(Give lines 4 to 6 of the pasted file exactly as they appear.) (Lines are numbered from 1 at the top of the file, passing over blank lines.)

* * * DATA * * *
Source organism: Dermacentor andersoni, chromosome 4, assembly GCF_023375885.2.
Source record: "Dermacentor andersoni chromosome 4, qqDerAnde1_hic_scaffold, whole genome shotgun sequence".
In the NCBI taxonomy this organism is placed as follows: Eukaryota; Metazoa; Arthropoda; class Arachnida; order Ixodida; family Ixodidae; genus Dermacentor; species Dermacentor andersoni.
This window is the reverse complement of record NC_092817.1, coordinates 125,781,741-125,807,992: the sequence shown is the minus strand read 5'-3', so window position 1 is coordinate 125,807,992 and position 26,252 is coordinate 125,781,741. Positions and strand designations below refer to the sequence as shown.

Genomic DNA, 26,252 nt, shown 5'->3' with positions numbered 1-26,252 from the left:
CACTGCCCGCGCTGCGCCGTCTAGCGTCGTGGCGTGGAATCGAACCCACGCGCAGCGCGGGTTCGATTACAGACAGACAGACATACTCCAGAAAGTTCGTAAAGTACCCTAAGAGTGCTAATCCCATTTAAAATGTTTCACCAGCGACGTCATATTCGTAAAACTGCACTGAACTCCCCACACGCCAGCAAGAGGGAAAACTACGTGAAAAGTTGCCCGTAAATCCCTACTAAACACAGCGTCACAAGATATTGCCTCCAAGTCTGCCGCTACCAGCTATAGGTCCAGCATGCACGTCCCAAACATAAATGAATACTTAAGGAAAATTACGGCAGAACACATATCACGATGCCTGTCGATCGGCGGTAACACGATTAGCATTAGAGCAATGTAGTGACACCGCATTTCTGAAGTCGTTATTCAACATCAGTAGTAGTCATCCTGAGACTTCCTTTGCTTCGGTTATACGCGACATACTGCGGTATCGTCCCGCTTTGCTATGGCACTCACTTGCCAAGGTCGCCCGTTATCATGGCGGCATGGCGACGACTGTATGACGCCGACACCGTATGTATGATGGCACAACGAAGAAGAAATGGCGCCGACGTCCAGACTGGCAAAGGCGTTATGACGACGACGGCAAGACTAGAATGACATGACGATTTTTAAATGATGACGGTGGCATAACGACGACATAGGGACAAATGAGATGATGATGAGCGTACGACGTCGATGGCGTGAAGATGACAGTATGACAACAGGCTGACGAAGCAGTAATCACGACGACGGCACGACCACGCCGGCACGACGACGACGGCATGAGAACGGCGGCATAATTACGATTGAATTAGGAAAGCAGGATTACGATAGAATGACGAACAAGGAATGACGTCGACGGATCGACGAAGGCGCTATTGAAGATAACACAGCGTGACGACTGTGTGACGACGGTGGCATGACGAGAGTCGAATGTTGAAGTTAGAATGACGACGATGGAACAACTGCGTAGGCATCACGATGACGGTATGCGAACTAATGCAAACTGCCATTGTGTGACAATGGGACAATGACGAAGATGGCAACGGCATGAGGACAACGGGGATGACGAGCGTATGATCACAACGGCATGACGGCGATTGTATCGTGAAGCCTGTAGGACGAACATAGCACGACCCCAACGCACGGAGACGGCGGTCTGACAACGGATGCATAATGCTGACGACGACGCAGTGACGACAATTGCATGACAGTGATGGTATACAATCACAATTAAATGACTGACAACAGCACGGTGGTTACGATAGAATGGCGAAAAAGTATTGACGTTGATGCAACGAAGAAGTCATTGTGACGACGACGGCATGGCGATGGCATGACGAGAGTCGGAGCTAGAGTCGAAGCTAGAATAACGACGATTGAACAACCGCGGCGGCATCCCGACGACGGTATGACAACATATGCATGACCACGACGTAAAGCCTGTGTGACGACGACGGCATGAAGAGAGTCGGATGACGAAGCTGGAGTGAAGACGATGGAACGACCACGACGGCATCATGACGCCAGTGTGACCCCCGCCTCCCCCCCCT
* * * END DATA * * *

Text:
This window is the reverse complement of record NC_092817.1, coordinates 125,781,741-125,807,992: the sequence shown is the minus strand read 5'-3', so window position 1 is coordinate 125,807,992 and position 26,252 is coordinate 125,781,741. Positions and strand designations below refer to the sequence as shown.

Genomic DNA, 26,252 nt, shown 5'->3' with positions numbered 1-26,252 from the left:
CACTGCCCGCGCTGCGCCGTCTAGCGTCGTGGCGTGGAATCGAACCCACGCGCAGCGCGGGTTCGATTACAGACAGACAGACATACTCCAGAAAGTTCGTAAAGTACCCTAAGAGTGCTAATCCCATTTAAAATGTTTCACCAGCGACGTCATATTCGTAAAACTGCACTGAACTCCCCACACGCCAGCAAGAGGGAAAACTACGTGAAAAGTTGCCCGTAAATCCCTACTAAACACAGCGTCACAAGATATTGCCTCCAAGTCTGCCGCTACCAGCTATAGGTCCAGCATGCACGTCCCAAACATAAATGAATACTTAAGGAAAATTACGGCAGAACACATATCACGATGCCTGTCGATCGGCGGTAACACGATTAGCATTAGAGCAATGTAGTGACACCGCATTTCTGAAGTCGTTATTCAACATCAGTAGTAGTCATCCTGAGACTTCCTTTGCTTCGGTTATACGCGACATACTGCGGTATCGTCCCGCTTTGCTATGGCACTCACTTGCCAAGGTCGCCCGTTATCATGGCGGCATGGCGACGACTGTATGACGCCGACACCGTATGTATGATGGCACAACGAAGAAGAAATGGCGCCGACGTCCAGACTGGCAAAGGCGTTATGACGACGACGGCAAGACTAGAATGACATGACGATTTTTAAATGATGACGGTGGCATAACGACGACATAGGGACAAATGAGATGATGATGAGCGTACGACGTCGATGGCGTGAAGATGACAGTATGACAACAGGCTGACGAAGCAGTAATCACGACGACGGCACGACCACGCCGGCACGACGACGACGGCATGAGAACGGCGGCATAATTACGATTGAATTAGGAAAGCAGGATTACGATAGAATGACGAACAAGGAATGACGTCGACGGATCGACGAAGGCGCTATTGAAGATAACACAGCGTGACGACTGTGTGACGACGGTGGCATGACGAGAGTCGAATGTTGAAGTTAGAATGACGACGATGGAACAACTGCGTAGGCATCACGATGACGGTATGCGAACTAATGCAAACTGCCATTGTGTGACAATGGGACAATGACGAAGATGGCAACGGCATGAGGACAACGGGGATGACGAGCGTATGATCACAACGGCATGACGGCGATTGTATCGTGAAGCCTGTAGGACGAACATAGCACGACCCCAACGCACGGAGACGGCGGTCTGACAACGGATGCATAATGCTGACGACGACGCAGTGACGACAATTGCATGACAGTGATGGTATACAATCACAATTAAATGACTGACAACAGCACGGTGGTTACGATAGAATGGCGAAAAAGTATTGACGTTGATGCAACGAAGAAGTCATTGTGACGACGACGGCATGGCGATGGCATGACGAGAGTCGGAGCTAGAGTCGAAGCTAGAATAACGACGATTGAACAACCGCGGCGGCATCCCGACGACGGTATGACAACATATGCATGACCACGACGTAAAGCCTGTGTGACGACGACGGCATGAAGAGAGTCGGATGACGAAGCTGGAGTGAAGACGATGGAACGACCACGACGGCATCATGACGCCAGTGTGACCCCCGCCTCCCCCCCCT